This week, I’m going to tackle a natural follow-up question to last week: What’s behind ...
Junk for Joy
05/21/2012 6:45 am EST
High-yield bonds have room to run in a fixed-income environment that has whittled rates to the bone, says Margaret D. Patel, managing director at Wells Fargo Advantage Funds.
Margie, in a low interest rate environment, how should retail investors be allocating fixed income in their portfolios?
Well, at this point I think investors should be relatively selective, and frankly think about underweighting the kind of overweight that many people have had for many years because rates are low. They’re going to stay low for risk-free securities, and I think there are better alternatives in areas that have more volatility, maybe a little bit more risk.
For example, what might some of those areas be?
Well I think high yield—so-called junk bonds—are the most attractive part of the fixed-income market, because there you still get a relatively high yield. A yield of, say, 4.5% to 8%. So on average, call it close to 7%.
And because those yields are so much greater than Treasuries—ten-year Treasuries are only about 2%—I think those bonds can have a little bit of capital appreciation, so in addition to the income you could make some modest capital appreciation. Maybe have returns close to double digits. So that looks pretty good in an uncertain world.
How do you feel about muni bonds, for example, versus corporate bonds?
Well, muni bonds are very attractive for the conservative investor. If you look at the pre-tax equivalent compared to high-yield bonds, I think the pendulum slightly favors high-yield bonds for the extra yield and the extra return.
On munis today, they yield more than Treasuries because Treasuries are so abnormally low. And I would say for a muny investor who wants to maintain quality and is desperate for yield, the best choice is to extend maturity a little bit. Investors often don’t like to go beyond ten years, because they’re worried about rates, but if they went from ten to 15 years they could pick up maybe a whole percentage point in income in a market that’s been pretty safe.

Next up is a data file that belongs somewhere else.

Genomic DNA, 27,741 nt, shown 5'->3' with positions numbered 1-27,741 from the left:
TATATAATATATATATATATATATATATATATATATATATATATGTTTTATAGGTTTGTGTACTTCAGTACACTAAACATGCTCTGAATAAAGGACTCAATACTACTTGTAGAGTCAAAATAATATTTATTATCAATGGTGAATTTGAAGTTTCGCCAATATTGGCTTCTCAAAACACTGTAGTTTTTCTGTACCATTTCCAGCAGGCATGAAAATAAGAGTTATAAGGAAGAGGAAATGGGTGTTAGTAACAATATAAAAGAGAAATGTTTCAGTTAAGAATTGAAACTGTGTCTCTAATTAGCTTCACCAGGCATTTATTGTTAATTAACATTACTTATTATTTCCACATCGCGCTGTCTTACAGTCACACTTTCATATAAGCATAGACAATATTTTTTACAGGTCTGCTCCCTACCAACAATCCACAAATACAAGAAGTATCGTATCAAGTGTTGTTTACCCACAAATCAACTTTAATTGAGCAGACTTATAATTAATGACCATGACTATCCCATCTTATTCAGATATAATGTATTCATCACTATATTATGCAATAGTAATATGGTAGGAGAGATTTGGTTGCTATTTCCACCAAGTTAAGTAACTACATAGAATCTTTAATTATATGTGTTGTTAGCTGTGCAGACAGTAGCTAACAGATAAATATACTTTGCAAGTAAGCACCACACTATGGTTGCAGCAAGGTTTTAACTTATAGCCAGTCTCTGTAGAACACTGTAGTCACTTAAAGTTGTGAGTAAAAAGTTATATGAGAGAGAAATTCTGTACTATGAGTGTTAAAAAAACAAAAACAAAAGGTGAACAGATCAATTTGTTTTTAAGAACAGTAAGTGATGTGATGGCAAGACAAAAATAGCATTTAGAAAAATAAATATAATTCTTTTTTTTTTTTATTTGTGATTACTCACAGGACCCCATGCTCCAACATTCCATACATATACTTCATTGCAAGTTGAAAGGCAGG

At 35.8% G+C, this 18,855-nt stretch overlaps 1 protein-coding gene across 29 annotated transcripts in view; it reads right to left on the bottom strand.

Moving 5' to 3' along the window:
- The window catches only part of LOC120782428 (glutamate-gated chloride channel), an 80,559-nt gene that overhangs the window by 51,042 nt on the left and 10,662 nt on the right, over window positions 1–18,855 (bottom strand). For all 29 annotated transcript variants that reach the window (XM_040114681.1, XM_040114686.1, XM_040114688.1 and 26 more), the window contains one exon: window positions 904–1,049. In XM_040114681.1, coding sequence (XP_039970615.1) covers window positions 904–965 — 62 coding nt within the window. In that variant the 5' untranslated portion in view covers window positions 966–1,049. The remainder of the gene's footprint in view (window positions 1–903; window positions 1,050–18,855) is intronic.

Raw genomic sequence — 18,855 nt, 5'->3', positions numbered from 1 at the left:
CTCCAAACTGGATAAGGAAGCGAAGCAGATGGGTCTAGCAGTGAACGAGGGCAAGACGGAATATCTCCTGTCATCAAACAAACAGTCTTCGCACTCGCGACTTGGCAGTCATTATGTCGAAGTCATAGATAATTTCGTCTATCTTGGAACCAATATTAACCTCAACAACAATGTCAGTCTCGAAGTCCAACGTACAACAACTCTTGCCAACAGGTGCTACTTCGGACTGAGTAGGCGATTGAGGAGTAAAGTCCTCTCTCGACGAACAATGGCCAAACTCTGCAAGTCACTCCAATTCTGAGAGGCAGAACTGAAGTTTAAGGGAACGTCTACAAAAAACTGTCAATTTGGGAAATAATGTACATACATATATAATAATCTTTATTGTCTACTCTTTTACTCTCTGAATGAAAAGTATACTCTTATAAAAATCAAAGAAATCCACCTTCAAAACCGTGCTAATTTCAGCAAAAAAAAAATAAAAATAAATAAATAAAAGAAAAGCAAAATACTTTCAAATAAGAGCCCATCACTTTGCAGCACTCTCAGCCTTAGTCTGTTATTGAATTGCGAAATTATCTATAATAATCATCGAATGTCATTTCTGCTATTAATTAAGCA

So that’s what I would think. I think munis are attractive too.
Anything in particular that you see as potentially risky that investors should avoid?
I don’t think there’s much risk in the fixed-income market. I think it’s very premature to think we’ll have a big uplift in inflation. Investors would love that, because then rates would go up, and they could get high income. I don’t think that’s going to happen.
I think the bottom tier part of the high-yield market, the most speculative bonds that have yields of 10% or 12%, are more highly risky. It’s a very crowded field, people looking for that yield, and I think that’s the one place I would avoid because of the risks. Also, if there’s risk in the fixed-income market, that sector has a lot of risk, and not that much upside for the risk of what you could lose.
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